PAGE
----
The commander of the Liberian President’s motorcade has been arrested for allegedly smuggling 300kg of cannabis.
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Sunday 03 April 2011
Thursday 31 March 2011
Ivory Coast has been plunged back into civil war after a slow-burning election crisis developed into violence with forces loyal to the internationally recognised president-elect, Alassane Ouattara, poised to take the capital.
Saturday 12 March 2011
The war crimes trial of the former Liberian president, Charles Taylor, ended yesterday with judges expected to take months to reach a verdict on whether he can be linked to murders and amputations during Sierra Leone's civil war.
Friday 04 March 2011
The Weekend's TV: Abraham Lincoln: Saint or Sinner? Sun, BBC4<br/>Toughest Place to Be a Midwife, Sun, BBC2
Monday 28 February 2011
Sunday 20 February 2011
Saturday 12 February 2011
The former Liberian president Charles Taylor and his lawyer, who boycotted the West African ruler's war crimes trial for a third day yesterday, have been granted the right to appeal over key documentation.
Sunday 26 December 2010
About 14,000 people have fled Ivory Coast for Liberia, the UN said yesterday, amid fears that a dispute over the 28 November election will rekindle a civil war.
Thursday 23 December 2010
Ivory Coast appeared to be sliding back into civil war yesterday as foreign nationals were warned to leave the country, while government-backed "death squads" were reported to be abducting opposition supporters.
Friday 17 December 2010
Friday 17 December 2010
Street gun battles in Ivory Coast's main city, Abidjan, left at least four dead yesterday as supporters of the man widely recognised as the winner of last month's presidential poll tried to wrest control of key state institutions from the incumbent, Laurent Gbagbo.
Wednesday 10 November 2010
Friday 05 November 2010
Liberian President Ellen Johnson-Sirleaf dismissed her cabinet on Wednesday in a move that will provide her with a "fresh slate" for the next phase of her administration, her office said in a press release.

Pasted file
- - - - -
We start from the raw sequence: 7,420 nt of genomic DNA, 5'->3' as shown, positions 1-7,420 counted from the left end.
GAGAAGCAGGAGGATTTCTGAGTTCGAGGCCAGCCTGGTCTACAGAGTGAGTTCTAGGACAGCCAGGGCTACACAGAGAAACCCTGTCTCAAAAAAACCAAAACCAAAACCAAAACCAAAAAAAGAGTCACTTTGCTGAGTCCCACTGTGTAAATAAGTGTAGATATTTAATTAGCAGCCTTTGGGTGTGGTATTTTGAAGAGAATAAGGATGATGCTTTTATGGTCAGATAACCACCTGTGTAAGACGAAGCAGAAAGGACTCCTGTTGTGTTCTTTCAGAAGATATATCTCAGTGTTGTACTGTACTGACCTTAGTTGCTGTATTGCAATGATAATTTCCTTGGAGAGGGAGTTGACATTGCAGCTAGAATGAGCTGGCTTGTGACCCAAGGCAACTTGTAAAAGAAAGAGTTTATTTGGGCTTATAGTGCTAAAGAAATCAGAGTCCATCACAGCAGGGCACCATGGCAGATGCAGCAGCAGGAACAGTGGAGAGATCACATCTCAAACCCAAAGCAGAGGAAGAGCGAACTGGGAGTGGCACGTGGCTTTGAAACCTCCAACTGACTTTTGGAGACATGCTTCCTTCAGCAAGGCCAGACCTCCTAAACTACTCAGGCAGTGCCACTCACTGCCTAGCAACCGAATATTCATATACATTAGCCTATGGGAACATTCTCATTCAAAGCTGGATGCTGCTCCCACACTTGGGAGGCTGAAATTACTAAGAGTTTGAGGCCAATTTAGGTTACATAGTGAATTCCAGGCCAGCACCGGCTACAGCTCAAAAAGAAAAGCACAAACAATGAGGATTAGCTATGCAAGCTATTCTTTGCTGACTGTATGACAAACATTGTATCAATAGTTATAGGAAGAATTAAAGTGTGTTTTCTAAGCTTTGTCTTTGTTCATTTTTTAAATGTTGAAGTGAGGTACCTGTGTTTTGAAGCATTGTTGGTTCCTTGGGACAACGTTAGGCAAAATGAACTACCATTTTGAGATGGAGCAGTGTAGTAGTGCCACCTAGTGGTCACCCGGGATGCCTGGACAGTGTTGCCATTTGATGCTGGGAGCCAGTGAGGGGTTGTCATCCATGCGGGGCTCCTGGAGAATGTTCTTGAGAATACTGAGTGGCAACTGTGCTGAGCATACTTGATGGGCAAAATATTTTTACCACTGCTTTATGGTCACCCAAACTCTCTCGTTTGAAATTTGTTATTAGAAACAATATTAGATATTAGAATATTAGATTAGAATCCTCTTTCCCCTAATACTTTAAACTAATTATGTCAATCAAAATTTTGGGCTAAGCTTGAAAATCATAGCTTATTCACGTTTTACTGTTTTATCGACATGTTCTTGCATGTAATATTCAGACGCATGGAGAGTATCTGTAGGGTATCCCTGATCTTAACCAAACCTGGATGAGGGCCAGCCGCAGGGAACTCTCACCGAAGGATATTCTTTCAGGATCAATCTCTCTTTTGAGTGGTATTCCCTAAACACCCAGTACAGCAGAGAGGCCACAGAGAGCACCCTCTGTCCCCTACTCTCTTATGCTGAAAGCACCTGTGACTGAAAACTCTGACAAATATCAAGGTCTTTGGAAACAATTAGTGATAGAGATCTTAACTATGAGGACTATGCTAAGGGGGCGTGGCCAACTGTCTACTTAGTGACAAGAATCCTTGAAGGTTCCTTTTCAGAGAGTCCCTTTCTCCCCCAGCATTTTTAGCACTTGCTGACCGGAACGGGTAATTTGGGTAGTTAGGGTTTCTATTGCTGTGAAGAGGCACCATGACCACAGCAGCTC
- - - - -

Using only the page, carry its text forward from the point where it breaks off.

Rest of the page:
Friday 24 September 2010
It's not unusual in West Africa to see dancing "devils" entertaining a crowd of amused local people. Tim Butcher encountered one shortly after crossing the border between Sierra Leone and Liberia, and he describes it in his new book as a masked figure – the headpiece carved from a single piece of jet-black wood – with a floor-length raffia skirt. Everyone knows there's a human being underneath, but the "devil" is accompanied by a young man who keeps brushing its skirt flat to maintain the illusion.
Friday 17 September 2010
I rather think Graham Greene, an eager war correspondent himself, would have approved of the setting when I first read 'Journey Without Maps'. I was locked down after curfew in a dank hotel in Monrovia, Liberia's capital, trying as a reporter to work out whether noises outside were thunderclaps from rainy-season storm clouds or mortars going off as rebels circled the dying regime of the West African warlord, Charles Taylor. The only book I could find on the country was Greene's first travel book, the account of his 1935 journey by train and truck through Sierra Leone and then on foot for 350 miles through Liberia and Guinea.
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